Fears for commercial paper grow

Section:

By Saskia Scholtes, Peter Thal Larsen, and David Oakley
Financial Times, London
Thursday, August 16, 2007

http://www.ft.com/cms/s/cc9d0262-4c25-11dc-b67f-0000779fd2ac.html

A group of financial institutions said yesterday they had agreed to a plan to end a liquidity crisis in the Canadian commercial paper market, staving off immediate problems but throwing fresh focus onto short-term funding troubles in other markets.

The agreement, which covers about two-thirds of Canada's outstanding asset-backed commercial paper (ABCP), removes some of the immediate concerns about liquidity in the Canadian market.

However, anxiety about the lack of liquidity in the US market continued as the Federal Reserve reported that the total amount of CP outstanding plunged in the week ended August 15, falling $91 billion to $2,132billion.

The problem is epitomised by Countrywide Financial, the mortgage lender, which drew down $11.5 billion of credit lines overnight on Wednesday to boost its cash position after facing difficulty in CP markets.

Investors were also refusing to buy paper outside the US. Of the $45 billion of non-US CP maturing on Thursday, only 40 per cent had been rolled over at the end of the London trading day, forcing many borrowers to seek other credit lines.

CP is an important source of short-term funding for companies and financial institutions. Recent illiquidity has been triggered by credit worries, including losses on debt securities backed by US subprime, or low credit quality, mortgages. ABCP is often issued to fund portfolios of securities backed by mortgages and other loans. Sharp drops in the value of some such securities have rattled CP lenders in recent weeks, following losses at hedge funds and other investment groups that owned subprime-related bonds.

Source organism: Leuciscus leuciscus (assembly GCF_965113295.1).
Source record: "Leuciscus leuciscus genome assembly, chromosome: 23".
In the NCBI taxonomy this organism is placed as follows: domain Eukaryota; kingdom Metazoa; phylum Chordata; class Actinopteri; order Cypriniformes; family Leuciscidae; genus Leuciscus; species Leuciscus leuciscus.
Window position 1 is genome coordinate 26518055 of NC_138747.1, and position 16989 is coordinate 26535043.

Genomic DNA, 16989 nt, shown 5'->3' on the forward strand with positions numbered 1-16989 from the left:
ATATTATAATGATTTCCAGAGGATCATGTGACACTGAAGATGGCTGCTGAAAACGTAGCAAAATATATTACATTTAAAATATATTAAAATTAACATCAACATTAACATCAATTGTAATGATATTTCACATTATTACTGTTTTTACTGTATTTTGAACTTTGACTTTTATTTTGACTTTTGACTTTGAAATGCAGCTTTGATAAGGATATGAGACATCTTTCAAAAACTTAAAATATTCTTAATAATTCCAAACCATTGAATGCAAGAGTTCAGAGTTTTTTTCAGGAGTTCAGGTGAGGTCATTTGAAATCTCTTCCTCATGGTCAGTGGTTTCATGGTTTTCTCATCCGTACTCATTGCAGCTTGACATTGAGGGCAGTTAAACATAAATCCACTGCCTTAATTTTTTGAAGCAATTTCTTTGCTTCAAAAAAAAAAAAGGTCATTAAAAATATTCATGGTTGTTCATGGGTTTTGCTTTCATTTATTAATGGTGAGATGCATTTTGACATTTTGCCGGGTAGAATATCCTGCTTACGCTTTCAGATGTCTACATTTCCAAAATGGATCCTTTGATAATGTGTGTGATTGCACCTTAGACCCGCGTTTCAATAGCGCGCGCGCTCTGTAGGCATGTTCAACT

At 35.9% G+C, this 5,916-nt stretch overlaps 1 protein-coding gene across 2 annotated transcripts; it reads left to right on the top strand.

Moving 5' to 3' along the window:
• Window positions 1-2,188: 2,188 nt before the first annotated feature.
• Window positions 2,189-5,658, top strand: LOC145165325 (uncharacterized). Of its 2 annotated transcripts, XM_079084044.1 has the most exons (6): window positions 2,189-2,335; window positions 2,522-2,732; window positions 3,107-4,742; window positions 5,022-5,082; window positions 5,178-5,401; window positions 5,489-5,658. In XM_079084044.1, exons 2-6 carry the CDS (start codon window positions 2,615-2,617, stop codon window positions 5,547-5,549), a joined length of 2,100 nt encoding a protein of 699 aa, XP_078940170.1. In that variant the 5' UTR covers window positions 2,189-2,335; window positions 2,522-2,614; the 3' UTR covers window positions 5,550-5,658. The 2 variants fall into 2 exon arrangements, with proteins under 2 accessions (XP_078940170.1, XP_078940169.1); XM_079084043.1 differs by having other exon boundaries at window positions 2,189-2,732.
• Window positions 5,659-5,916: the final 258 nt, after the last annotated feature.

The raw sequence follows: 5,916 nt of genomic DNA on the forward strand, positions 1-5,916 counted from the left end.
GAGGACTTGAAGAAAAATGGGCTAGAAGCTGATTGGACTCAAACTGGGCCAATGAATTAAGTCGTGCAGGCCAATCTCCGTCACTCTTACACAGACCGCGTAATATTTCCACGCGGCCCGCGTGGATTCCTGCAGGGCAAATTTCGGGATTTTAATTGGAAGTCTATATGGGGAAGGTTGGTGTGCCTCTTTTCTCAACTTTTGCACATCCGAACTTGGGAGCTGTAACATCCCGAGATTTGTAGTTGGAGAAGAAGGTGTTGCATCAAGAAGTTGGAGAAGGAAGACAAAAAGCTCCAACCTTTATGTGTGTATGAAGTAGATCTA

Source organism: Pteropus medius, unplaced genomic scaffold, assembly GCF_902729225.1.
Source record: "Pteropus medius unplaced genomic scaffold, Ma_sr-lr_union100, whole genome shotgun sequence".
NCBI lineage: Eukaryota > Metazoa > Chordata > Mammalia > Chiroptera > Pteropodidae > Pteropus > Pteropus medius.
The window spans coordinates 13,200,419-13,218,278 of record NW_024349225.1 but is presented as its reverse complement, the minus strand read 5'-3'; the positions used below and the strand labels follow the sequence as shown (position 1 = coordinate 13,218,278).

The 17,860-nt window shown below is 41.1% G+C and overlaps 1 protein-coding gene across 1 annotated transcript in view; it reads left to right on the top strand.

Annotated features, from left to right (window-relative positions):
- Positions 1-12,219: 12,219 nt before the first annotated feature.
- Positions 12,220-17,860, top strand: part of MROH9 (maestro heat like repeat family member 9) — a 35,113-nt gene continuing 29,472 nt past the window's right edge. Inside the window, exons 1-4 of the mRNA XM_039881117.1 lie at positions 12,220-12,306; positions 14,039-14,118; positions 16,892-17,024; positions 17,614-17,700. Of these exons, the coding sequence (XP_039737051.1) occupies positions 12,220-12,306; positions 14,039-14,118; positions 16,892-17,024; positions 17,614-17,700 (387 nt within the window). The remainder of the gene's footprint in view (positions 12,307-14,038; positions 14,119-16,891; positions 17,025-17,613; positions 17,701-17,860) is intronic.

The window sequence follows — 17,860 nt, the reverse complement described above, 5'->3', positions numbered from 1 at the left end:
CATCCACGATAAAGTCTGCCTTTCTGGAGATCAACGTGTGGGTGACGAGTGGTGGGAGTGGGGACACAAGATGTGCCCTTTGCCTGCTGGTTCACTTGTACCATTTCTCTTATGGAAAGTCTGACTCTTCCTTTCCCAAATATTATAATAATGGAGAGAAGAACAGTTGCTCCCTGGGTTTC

The Canadian market ground to a halt earlier this week when a significant number of large institutions found they could no longer issue CP.

John Kemp, economist at Sempra Metals said: "The need for a coordinated rescue of an entire financial market outside the United States is a sign of how far the current lending and liquidity crisis is being transmitted through the financial system of the advanced industrial economies."

The deal was signed by a number of international banks such as ABN Amro, Deutsche Bank and HSBC, Merrill Lynch, and UBS. It involves the conversion of outstanding ABCP, which normally mature in one to three months, into five-year floating-rate notes. This will remove the immediate uncertainty about lenders' ability to renew these debts.

People familiar with the agreement said investors had also agreed to remove triggers that forced the underlying assets to be sold when they fell below a certain price. This mechanism is thought to have helped drive down prices in recent weeks, even though the creditworthiness of the underlying assets has not changed.

The agreement is seen by some participants as a possible template for resolving blockages in other ABCP markets around the world. There is concern in Europe that banks may have to absorb tens of billions of dollars of ABCP on to their balance sheets. This would eat into their capital reserves and could trigger a broader credit crunch.

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